Category: Pastimes

Interesting Options for Setting Reading Goals… and Why You Should

From expanding your vocabulary to boosting your brain activity to just being downright entertaining, reading has a plethora of benefits.

BooksTabletThis is the time of year when most people decide on what changes to make in their life and what they want to accomplish in the coming year. If reading more is anywhere on your resolution list, you might want to consider setting a solid goal for yourself.

If reading isn’t on your list anywhere, I refer you back to the first sentence of this article for reasons why it should be.

Here are a few ideas for setting and reaching a reading goal:

 

By Stephan Brunker from Wikimedia Commons

1. Set a Number

This is a pretty common, traditional way to set a reading goal. Do you want to read 20 books this year? 52? 100? Maybe you don’t read much and just want to increase to reading a book a month.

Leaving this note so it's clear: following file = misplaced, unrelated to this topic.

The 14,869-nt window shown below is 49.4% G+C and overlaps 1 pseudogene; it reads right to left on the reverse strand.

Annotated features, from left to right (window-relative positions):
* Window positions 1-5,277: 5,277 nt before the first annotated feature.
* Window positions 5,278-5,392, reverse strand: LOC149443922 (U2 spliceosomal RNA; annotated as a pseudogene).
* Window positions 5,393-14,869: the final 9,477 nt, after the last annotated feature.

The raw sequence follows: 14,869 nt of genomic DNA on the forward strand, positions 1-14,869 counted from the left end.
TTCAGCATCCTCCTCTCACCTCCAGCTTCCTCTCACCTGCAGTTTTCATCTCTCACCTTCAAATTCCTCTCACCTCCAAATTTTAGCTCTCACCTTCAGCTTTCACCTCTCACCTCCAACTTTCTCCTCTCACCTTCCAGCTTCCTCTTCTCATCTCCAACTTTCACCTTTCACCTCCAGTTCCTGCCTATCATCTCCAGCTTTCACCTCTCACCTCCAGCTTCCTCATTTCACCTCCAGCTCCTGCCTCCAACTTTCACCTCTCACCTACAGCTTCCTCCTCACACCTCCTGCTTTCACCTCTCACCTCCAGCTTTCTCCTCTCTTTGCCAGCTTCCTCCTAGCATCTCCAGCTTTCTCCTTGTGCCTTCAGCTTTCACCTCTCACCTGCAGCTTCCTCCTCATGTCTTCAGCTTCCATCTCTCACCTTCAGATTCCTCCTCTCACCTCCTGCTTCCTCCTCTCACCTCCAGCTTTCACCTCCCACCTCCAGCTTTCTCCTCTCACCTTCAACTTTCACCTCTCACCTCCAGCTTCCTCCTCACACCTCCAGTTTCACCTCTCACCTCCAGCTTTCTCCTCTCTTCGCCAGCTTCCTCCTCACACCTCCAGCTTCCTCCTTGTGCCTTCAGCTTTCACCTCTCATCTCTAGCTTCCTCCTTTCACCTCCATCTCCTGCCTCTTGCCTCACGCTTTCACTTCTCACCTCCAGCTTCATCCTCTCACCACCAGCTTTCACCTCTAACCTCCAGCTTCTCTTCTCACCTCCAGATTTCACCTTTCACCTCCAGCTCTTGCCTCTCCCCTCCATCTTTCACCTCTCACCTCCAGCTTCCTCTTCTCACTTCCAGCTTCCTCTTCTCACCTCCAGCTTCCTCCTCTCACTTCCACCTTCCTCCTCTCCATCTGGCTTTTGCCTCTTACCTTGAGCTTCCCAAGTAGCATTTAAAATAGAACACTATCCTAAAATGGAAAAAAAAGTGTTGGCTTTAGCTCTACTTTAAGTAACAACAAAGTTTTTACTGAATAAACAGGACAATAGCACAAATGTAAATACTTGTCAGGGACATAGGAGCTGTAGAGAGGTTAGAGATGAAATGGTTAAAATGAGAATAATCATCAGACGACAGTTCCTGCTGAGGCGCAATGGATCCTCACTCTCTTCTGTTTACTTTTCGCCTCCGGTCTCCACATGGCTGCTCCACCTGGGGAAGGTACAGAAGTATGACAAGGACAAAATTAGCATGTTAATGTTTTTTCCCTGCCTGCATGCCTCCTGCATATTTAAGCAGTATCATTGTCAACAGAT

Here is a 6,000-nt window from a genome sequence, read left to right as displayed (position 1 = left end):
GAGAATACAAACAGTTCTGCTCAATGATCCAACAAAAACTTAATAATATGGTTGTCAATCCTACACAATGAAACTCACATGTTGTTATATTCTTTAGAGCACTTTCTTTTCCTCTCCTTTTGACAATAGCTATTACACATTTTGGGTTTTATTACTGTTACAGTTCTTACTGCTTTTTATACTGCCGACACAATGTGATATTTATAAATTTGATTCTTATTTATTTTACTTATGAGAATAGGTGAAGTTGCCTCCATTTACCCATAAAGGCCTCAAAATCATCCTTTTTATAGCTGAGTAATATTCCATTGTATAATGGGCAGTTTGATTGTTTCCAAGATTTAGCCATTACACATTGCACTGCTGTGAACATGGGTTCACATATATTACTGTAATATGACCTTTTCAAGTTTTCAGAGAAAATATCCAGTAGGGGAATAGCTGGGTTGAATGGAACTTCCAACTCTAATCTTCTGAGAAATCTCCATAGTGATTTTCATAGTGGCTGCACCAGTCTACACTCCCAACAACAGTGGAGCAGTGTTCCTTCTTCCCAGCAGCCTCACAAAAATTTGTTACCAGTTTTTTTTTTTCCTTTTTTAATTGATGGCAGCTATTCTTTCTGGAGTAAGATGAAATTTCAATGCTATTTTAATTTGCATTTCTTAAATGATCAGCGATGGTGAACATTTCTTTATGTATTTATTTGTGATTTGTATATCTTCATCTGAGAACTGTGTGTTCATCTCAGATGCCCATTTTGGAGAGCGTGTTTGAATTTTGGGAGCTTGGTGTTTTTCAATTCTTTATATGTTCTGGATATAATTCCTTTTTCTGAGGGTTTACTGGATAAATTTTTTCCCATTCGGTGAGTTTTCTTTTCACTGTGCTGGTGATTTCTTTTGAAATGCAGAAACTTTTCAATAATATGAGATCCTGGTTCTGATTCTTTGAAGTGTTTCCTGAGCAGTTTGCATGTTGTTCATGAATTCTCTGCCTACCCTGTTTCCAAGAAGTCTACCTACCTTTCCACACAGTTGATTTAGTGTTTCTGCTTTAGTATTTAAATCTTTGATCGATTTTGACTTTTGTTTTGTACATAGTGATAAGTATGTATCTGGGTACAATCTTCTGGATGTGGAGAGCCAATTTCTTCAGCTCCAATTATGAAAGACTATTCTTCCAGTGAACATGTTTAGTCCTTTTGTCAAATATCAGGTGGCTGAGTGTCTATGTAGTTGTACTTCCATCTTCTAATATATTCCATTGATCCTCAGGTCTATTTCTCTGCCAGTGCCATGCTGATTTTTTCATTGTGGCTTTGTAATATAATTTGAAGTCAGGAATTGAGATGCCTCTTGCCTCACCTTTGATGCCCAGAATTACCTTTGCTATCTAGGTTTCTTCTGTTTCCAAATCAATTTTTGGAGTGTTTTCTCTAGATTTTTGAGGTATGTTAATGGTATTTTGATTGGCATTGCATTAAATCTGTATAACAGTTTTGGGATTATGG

Whatever your number is, make sure it’s reasonable. If you take weeks to finish a book, don’t shoot for 100.

 

Help for Achieving Number Goals:

* Track your reading on a site/app like Goodreads or Shelfari. Pick your favorite book tracking site and log your reading. This will make it easier to remember what you’ve read.

Set your reading goal on Goodreads to keep track of it.
Set your reading goal on Goodreads to keep track of it.

* Make a sticker chart. Remember those charts when you were a kid? You got gold stars for anything and everything your teacher or parent could think of rewarding you for. Your inner child probably still finds some satisfaction in those gold stars. Print out a chart with a spot for each book you want to read. Then mark it off with a sticker when you finish it.